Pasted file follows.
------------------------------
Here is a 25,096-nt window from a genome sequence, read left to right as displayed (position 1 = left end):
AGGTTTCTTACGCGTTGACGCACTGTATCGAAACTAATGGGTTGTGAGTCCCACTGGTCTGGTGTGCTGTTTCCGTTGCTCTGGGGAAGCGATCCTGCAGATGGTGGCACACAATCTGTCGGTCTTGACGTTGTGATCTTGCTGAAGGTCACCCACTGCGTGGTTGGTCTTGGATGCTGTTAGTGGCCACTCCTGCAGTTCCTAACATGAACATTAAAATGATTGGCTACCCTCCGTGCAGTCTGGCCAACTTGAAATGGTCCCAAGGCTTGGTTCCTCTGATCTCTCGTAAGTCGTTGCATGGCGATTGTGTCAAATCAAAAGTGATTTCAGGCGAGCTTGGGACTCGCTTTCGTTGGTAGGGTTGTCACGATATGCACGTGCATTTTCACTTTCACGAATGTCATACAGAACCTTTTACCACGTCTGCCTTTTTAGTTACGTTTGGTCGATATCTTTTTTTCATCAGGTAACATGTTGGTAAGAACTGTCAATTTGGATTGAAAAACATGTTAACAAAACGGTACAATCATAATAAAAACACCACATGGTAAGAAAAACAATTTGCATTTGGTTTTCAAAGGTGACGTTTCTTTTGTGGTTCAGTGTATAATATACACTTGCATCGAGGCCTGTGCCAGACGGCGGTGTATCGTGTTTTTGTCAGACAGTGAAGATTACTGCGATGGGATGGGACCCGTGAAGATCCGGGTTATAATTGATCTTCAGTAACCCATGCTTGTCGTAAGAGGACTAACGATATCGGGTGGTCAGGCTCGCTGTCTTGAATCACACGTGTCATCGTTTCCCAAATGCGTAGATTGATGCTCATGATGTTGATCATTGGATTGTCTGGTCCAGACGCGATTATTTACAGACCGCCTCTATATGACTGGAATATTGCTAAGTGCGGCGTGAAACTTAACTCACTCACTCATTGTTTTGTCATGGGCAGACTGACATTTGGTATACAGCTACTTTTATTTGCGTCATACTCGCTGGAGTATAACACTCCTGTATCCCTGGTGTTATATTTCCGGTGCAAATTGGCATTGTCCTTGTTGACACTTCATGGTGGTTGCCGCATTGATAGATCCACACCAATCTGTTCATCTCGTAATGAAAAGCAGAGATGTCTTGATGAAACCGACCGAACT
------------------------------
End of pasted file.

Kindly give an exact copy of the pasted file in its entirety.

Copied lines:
Here is a 25,096-nt window from a genome sequence, read left to right as displayed (position 1 = left end):
AGGTTTCTTACGCGTTGACGCACTGTATCGAAACTAATGGGTTGTGAGTCCCACTGGTCTGGTGTGCTGTTTCCGTTGCTCTGGGGAAGCGATCCTGCAGATGGTGGCACACAATCTGTCGGTCTTGACGTTGTGATCTTGCTGAAGGTCACCCACTGCGTGGTTGGTCTTGGATGCTGTTAGTGGCCACTCCTGCAGTTCCTAACATGAACATTAAAATGATTGGCTACCCTCCGTGCAGTCTGGCCAACTTGAAATGGTCCCAAGGCTTGGTTCCTCTGATCTCTCGTAAGTCGTTGCATGGCGATTGTGTCAAATCAAAAGTGATTTCAGGCGAGCTTGGGACTCGCTTTCGTTGGTAGGGTTGTCACGATATGCACGTGCATTTTCACTTTCACGAATGTCATACAGAACCTTTTACCACGTCTGCCTTTTTAGTTACGTTTGGTCGATATCTTTTTTTCATCAGGTAACATGTTGGTAAGAACTGTCAATTTGGATTGAAAAACATGTTAACAAAACGGTACAATCATAATAAAAACACCACATGGTAAGAAAAACAATTTGCATTTGGTTTTCAAAGGTGACGTTTCTTTTGTGGTTCAGTGTATAATATACACTTGCATCGAGGCCTGTGCCAGACGGCGGTGTATCGTGTTTTTGTCAGACAGTGAAGATTACTGCGATGGGATGGGACCCGTGAAGATCCGGGTTATAATTGATCTTCAGTAACCCATGCTTGTCGTAAGAGGACTAACGATATCGGGTGGTCAGGCTCGCTGTCTTGAATCACACGTGTCATCGTTTCCCAAATGCGTAGATTGATGCTCATGATGTTGATCATTGGATTGTCTGGTCCAGACGCGATTATTTACAGACCGCCTCTATATGACTGGAATATTGCTAAGTGCGGCGTGAAACTTAACTCACTCACTCATTGTTTTGTCATGGGCAGACTGACATTTGGTATACAGCTACTTTTATTTGCGTCATACTCGCTGGAGTATAACACTCCTGTATCCCTGGTGTTATATTTCCGGTGCAAATTGGCATTGTCCTTGTTGACACTTCATGGTGGTTGCCGCATTGATAGATCCACACCAATCTGTTCATCTCGTAATGAAAAGCAGAGATGTCTTGATGAAACCGACCGAACT